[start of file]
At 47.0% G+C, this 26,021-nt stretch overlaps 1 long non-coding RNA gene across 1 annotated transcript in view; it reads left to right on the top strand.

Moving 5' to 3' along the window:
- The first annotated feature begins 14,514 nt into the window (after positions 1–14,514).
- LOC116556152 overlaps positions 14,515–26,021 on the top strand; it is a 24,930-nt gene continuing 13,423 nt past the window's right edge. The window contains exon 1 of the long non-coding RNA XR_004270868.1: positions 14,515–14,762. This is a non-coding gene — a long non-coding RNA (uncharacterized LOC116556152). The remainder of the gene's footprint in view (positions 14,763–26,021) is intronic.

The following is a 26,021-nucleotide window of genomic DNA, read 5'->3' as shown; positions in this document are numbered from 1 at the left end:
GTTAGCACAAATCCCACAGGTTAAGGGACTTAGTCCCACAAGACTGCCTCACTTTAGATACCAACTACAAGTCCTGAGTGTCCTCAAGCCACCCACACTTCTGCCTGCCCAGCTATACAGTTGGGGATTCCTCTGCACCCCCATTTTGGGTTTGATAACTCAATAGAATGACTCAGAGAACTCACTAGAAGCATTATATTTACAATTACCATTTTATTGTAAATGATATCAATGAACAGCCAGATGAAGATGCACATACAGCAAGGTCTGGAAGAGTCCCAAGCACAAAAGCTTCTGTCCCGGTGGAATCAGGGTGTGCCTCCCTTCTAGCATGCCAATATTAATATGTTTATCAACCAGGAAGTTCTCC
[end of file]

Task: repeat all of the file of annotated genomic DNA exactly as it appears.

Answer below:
At 47.0% G+C, this 26,021-nt stretch overlaps 1 long non-coding RNA gene across 1 annotated transcript in view; it reads left to right on the top strand.

Moving 5' to 3' along the window:
- The first annotated feature begins 14,514 nt into the window (after positions 1–14,514).
- LOC116556152 overlaps positions 14,515–26,021 on the top strand; it is a 24,930-nt gene continuing 13,423 nt past the window's right edge. The window contains exon 1 of the long non-coding RNA XR_004270868.1: positions 14,515–14,762. This is a non-coding gene — a long non-coding RNA (uncharacterized LOC116556152). The remainder of the gene's footprint in view (positions 14,763–26,021) is intronic.

The following is a 26,021-nucleotide window of genomic DNA, read 5'->3' as shown; positions in this document are numbered from 1 at the left end:
GTTAGCACAAATCCCACAGGTTAAGGGACTTAGTCCCACAAGACTGCCTCACTTTAGATACCAACTACAAGTCCTGAGTGTCCTCAAGCCACCCACACTTCTGCCTGCCCAGCTATACAGTTGGGGATTCCTCTGCACCCCCATTTTGGGTTTGATAACTCAATAGAATGACTCAGAGAACTCACTAGAAGCATTATATTTACAATTACCATTTTATTGTAAATGATATCAATGAACAGCCAGATGAAGATGCACATACAGCAAGGTCTGGAAGAGTCCCAAGCACAAAAGCTTCTGTCCCGGTGGAATCAGGGTGTGCCTCCCTTCTAGCATGCCAATATTAATATGTTTATCAACCAGGAAGTTCTCC